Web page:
The Discoverer completes the trilogy to which Norwegian writer Jan Kjaerstad's The Seducer and The Conqueror belong: an enormously ambitious undertaking about an enormously ambitious man – and, beyond him, about ambition itself and humanity's ambiguous need for it. The matter of all three novels – which contain overlaps, revisitings, and some mind-bending contradictions, with each account plausible - is laid out baldly in the first novel's first chapter, "The Big Bang". Jonas Wergeland, who "has risen to heights of fame which very few, if any, Norwegians have ever come close to attaining", returns from the World's Fair in Seville (1992), to his house in Grorud, the Oslo borough in which he grew up. And there, on his living-room floor, he finds his wife, Margrete Boeck, venereologist and mother of his daughter, shot dead.
Wergeland is charged with the murder, found guilty, partly through testimony from his own clergyman brother, Daniel, and receives a custodial sentence. None of the novels proceeds linearly, nor is there one consistent narrator. The Conqueror, after the first book's tributes to his boundless imagination and sexual inventiveness, presents a far more troubled and troubling Jonas. It makes us pretty sure he must have dispatched the woman he so loved. But in The Discoverer we come – via Jonas himself and his devoted daughter, Kristin – to a different conclusion that exonerates this pre-eminent Norwegian, whose main failing may have been precisely that pre-eminence.
But have we reached the truth of the affair? Is this third book the final version? By no means, the author told me recently. Like Durrell's Alexandria Quartet, his trilogy asserts relativity. In one sense only is The Discoverer final: Kjaerstad will write no sequel.
What has earned Jonas Wergeland his mega-fame is his work as a television director of daring and insight, in particular a series of 21 programmes, Thinking Big, dealing with famous Norwegians who both put their country on the world map and affected their own compatriots' view of themselves: figures such as Grieg, Ibsen, Sigrid Undset, Amundsen. Thinking Big eschewed conventional perceptions and, after intense work on Jonas's part, depicted instead seminal moments in their experiences when they felt sufficiently challenged to venture beyond familiar patterns of behaviour and thought.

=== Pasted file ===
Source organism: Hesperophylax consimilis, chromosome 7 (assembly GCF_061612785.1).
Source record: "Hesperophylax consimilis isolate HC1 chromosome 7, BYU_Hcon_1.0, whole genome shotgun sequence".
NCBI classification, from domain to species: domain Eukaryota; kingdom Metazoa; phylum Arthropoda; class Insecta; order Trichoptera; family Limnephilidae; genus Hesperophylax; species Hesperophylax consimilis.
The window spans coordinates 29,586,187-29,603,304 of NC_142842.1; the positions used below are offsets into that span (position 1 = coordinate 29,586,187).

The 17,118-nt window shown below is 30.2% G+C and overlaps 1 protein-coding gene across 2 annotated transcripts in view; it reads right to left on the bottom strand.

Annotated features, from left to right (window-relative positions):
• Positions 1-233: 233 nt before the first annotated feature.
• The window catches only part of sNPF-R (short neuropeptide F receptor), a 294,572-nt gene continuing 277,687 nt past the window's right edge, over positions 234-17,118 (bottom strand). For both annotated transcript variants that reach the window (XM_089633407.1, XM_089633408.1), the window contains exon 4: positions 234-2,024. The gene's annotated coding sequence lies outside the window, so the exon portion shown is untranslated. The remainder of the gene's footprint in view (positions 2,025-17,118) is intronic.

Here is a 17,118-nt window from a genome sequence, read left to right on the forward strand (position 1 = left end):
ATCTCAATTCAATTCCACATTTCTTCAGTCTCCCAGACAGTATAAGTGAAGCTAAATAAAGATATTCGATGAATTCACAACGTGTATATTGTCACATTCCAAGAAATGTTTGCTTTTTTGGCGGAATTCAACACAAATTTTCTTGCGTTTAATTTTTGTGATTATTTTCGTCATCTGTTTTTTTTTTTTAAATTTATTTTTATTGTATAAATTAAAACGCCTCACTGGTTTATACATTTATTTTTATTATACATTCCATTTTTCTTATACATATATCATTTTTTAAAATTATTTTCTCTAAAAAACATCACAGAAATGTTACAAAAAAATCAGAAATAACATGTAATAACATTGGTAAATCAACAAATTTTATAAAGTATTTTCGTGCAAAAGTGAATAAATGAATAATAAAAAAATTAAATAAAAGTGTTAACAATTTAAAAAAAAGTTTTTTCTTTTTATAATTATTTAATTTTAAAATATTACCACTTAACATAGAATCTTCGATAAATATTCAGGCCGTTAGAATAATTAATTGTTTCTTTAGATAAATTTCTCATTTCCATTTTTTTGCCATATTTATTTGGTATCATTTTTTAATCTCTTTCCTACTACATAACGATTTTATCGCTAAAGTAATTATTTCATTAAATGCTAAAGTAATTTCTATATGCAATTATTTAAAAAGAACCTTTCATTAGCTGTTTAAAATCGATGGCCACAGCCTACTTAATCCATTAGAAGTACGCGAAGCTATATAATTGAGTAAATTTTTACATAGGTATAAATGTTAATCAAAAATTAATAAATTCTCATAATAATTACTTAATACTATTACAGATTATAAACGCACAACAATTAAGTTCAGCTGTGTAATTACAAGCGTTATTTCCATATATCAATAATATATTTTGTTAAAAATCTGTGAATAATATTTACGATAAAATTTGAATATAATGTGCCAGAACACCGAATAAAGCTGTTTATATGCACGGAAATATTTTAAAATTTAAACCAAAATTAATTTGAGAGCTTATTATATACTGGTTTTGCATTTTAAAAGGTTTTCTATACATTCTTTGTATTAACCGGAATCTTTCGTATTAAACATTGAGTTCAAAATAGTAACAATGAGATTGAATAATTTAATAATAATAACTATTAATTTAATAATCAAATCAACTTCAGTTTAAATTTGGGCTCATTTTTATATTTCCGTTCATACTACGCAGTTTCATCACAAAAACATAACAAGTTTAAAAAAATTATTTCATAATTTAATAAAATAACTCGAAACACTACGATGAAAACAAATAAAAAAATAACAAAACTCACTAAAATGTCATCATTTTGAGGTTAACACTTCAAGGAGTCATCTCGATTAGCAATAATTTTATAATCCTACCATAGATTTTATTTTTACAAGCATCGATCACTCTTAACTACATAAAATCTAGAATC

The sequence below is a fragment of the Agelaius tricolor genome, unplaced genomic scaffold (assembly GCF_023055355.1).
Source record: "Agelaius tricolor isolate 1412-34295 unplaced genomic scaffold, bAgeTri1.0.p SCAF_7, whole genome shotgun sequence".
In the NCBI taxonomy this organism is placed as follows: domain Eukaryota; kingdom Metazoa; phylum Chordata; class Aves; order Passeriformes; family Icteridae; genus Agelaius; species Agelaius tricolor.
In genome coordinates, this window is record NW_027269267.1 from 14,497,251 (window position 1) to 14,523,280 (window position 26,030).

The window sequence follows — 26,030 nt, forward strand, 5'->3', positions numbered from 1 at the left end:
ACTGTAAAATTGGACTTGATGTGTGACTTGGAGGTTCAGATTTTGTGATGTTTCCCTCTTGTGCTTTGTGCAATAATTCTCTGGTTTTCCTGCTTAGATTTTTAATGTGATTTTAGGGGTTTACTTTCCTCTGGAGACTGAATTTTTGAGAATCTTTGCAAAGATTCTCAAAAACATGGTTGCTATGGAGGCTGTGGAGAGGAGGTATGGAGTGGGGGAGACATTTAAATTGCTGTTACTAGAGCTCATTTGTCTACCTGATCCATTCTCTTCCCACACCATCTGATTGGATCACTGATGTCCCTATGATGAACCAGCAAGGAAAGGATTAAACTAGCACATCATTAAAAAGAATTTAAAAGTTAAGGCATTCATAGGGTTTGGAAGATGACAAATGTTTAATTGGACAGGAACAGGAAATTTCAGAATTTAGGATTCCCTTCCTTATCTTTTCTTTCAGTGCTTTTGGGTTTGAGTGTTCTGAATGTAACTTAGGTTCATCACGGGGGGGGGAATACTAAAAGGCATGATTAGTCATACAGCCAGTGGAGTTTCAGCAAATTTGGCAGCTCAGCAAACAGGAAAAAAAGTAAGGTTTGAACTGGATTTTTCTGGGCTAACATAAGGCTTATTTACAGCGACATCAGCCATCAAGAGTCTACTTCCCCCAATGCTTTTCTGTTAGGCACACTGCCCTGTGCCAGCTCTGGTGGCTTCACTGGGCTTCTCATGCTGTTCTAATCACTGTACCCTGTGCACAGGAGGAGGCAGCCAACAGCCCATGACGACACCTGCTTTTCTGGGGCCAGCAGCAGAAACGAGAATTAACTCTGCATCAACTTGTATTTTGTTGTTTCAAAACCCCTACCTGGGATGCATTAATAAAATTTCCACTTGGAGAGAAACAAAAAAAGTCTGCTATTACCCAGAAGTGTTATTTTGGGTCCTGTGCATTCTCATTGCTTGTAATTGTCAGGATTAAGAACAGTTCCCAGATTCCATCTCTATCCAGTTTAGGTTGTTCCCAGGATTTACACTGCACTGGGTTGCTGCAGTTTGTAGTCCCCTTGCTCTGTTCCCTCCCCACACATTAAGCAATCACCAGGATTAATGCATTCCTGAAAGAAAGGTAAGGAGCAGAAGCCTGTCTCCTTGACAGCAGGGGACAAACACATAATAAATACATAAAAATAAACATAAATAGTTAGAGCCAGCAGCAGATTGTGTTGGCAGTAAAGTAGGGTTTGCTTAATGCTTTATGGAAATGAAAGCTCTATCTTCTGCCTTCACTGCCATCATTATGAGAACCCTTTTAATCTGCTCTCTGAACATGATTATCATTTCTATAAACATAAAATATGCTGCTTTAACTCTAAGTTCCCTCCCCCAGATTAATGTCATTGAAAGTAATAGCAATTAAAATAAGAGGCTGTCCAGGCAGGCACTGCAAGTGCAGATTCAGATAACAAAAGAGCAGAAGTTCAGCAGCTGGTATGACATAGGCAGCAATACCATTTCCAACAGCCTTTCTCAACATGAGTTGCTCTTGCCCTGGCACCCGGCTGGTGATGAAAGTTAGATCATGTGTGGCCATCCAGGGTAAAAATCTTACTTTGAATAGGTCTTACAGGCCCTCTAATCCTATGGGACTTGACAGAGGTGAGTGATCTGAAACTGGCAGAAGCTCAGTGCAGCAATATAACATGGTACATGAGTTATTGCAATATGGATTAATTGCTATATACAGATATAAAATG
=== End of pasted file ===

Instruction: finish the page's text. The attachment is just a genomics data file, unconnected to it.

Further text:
The programmes are described in compelling detail, and rightly, for their governing ideas and his visual realisation are as essential to Jonas's story as his personal relationships and sexual exploits. That on Grieg is Jonas's favourite, with its shot of the 35-year-old composer in a bath understanding that he must now discard heavy Germanic forms and return to the atavistic simplicities of Norwegian folk music. That on Ibsen (retold in The Discoverer) gives us the writer confronting the great dome of St Peter's in Rome, and feeling emboldened to attempt the titanic in Brand and Peer Gynt.
So egalitarian are Norwegians, thinks Kjaerstad, that they have difficulty in accepting the outstanding, the genius, even while honouring their great men and women as secular saints. In The Conqueror, Wergeland appreciates this: "The message Jonas Wergeland wished to convey was a hopeful one: one, just one, great thought can be enough."
You can see Jonas as seducer, as conqueror, as adulterer, as cuckold, as killer, as victim, as (literally) a prisoner. But what is truly important is his loving reception of flashes of inspiration that irradiate his subjects and will infiltrate his galvanising programmes. Norway itself has, thanks to North Sea oil, its own exceptionalism now, yielding satisfactions and problems. The various reverses of Jonas's fortunes mirror this.
In The Discoverer Jonas, his prison sentence served, journeys down the Sognefjord, for him a microcosm of his country: august, awesomely beautiful, unfailingly refreshing. From either side, other fjords, lesser in size but with individual fascinations, run out. So can we envisage Jonas's own life. Tributaries demand attention, but essentially it consists of one long, solemn progress to the inescapable and measureless: the open sea. Failings and upheavals suddenly turn unimportant; what matters is the spirit in which the main voyage is conducted.
The voyage that The Discoverer will impel, thanks to Barbara J Haveland's lively, fluid and at times sparkling translation, is a return one, to the beginning of the whole trilogy – a work so ample in its riches that further discoveries are inevitable.